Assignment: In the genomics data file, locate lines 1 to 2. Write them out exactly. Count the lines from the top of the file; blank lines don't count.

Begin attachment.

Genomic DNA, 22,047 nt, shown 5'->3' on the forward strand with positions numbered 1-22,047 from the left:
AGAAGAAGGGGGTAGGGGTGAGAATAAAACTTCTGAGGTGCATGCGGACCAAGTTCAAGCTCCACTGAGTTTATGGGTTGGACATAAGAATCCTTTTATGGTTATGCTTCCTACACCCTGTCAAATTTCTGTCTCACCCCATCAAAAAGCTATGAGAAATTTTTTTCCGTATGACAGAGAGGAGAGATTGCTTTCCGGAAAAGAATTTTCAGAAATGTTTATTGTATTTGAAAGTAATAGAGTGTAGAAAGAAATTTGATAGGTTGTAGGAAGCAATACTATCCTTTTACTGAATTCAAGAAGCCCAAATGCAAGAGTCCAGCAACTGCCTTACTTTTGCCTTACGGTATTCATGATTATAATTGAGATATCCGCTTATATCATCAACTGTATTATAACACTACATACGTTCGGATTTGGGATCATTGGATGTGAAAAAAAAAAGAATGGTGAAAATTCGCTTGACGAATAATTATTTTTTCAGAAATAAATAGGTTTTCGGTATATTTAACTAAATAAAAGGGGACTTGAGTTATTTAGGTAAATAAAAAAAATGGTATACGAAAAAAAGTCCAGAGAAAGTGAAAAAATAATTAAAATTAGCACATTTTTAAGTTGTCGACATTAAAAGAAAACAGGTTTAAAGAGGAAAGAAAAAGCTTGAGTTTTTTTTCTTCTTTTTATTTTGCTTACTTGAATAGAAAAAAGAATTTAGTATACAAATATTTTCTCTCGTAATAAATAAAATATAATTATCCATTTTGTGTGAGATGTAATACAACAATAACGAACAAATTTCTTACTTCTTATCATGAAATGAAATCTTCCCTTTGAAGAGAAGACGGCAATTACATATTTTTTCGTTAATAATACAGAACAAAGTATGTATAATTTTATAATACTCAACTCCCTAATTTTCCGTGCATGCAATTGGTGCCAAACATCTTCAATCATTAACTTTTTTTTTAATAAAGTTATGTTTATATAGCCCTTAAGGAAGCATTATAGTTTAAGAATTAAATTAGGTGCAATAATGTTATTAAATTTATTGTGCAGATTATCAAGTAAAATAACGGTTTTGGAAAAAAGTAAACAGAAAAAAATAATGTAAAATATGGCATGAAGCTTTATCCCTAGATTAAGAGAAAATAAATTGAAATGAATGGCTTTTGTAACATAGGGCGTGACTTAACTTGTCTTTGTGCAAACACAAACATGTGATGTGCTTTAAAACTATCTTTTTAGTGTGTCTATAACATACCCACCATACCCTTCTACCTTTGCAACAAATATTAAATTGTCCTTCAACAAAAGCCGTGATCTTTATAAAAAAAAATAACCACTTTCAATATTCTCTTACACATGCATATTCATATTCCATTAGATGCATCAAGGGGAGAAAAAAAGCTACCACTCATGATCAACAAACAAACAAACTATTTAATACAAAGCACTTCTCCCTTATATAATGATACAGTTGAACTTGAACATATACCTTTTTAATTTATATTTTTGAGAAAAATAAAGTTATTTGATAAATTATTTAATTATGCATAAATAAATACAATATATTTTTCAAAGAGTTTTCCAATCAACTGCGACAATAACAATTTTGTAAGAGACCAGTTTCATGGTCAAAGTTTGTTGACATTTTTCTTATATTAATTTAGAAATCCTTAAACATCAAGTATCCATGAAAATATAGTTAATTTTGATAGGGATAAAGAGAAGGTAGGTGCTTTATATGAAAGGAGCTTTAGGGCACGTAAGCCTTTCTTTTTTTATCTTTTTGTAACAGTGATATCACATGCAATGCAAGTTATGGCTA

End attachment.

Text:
Genomic DNA, 22,047 nt, shown 5'->3' on the forward strand with positions numbered 1-22,047 from the left:
AGAAGAAGGGGGTAGGGGTGAGAATAAAACTTCTGAGGTGCATGCGGACCAAGTTCAAGCTCCACTGAGTTTATGGGTTGGACATAAGAATCCTTTTATGGTTATGCTTCCTACACCCTGTCAAATTTCTGTCTCACCCCATCAAAAAGCTATGAGAAATTTTTTTCCGTATGACAGAGAGGAGAGATTGCTTTCCGGAAAAGAATTTTCAGAAATGTTTATTGTATTTGAAAGTAATAGAGTGTAGAAAGAAATTTGATAGGTTGTAGGAAGCAATACTATCCTTTTACTGAATTCAAGAAGCCCAAATGCAAGAGTCCAGCAACTGCCTTACTTTTGCCTTACGGTATTCATGATTATAATTGAGATATCCGCTTATATCATCAACTGTATTATAACACTACATACGTTCGGATTTGGGATCATTGGATGTGAAAAAAAAAAGAATGGTGAAAATTCGCTTGACGAATAATTATTTTTTCAGAAATAAATAGGTTTTCGGTATATTTAACTAAATAAAAGGGGACTTGAGTTATTTAGGTAAATAAAAAAAATGGTATACGAAAAAAAGTCCAGAGAAAGTGAAAAAATAATTAAAATTAGCACATTTTTAAGTTGTCGACATTAAAAGAAAACAGGTTTAAAGAGGAAAGAAAAAGCTTGAGTTTTTTTTCTTCTTTTTATTTTGCTTACTTGAATAGAAAAAAGAATTTAGTATACAAATATTTTCTCTCGTAATAAATAAAATATAATTATCCATTTTGTGTGAGATGTAATACAACAATAACGAACAAATTTCTTACTTCTTATCATGAAATGAAATCTTCCCTTTGAAGAGAAGACGGCAATTACATATTTTTTCGTTAATAATACAGAACAAAGTATGTATAATTTTATAATACTCAACTCCCTAATTTTCCGTGCATGCAATTGGTGCCAAACATCTTCAATCATTAACTTTTTTTTTAATAAAGTTATGTTTATATAGCCCTTAAGGAAGCATTATAGTTTAAGAATTAAATTAGGTGCAATAATGTTATTAAATTTATTGTGCAGATTATCAAGTAAAATAACGGTTTTGGAAAAAAGTAAACAGAAAAAAATAATGTAAAATATGGCATGAAGCTTTATCCCTAGATTAAGAGAAAATAAATTGAAATGAATGGCTTTTGTAACATAGGGCGTGACTTAACTTGTCTTTGTGCAAACACAAACATGTGATGTGCTTTAAAACTATCTTTTTAGTGTGTCTATAACATACCCACCATACCCTTCTACCTTTGCAACAAATATTAAATTGTCCTTCAACAAAAGCCGTGATCTTTATAAAAAAAAATAACCACTTTCAATATTCTCTTACACATGCATATTCATATTCCATTAGATGCATCAAGGGGAGAAAAAAAGCTACCACTCATGATCAACAAACAAACAAACTATTTAATACAAAGCACTTCTCCCTTATATAATGATACAGTTGAACTTGAACATATACCTTTTTAATTTATATTTTTGAGAAAAATAAAGTTATTTGATAAATTATTTAATTATGCATAAATAAATACAATATATTTTTCAAAGAGTTTTCCAATCAACTGCGACAATAACAATTTTGTAAGAGACCAGTTTCATGGTCAAAGTTTGTTGACATTTTTCTTATATTAATTTAGAAATCCTTAAACATCAAGTATCCATGAAAATATAGTTAATTTTGATAGGGATAAAGAGAAGGTAGGTGCTTTATATGAAAGGAGCTTTAGGGCACGTAAGCCTTTCTTTTTTTATCTTTTTGTAACAGTGATATCACATGCAATGCAAGTTATGGCTA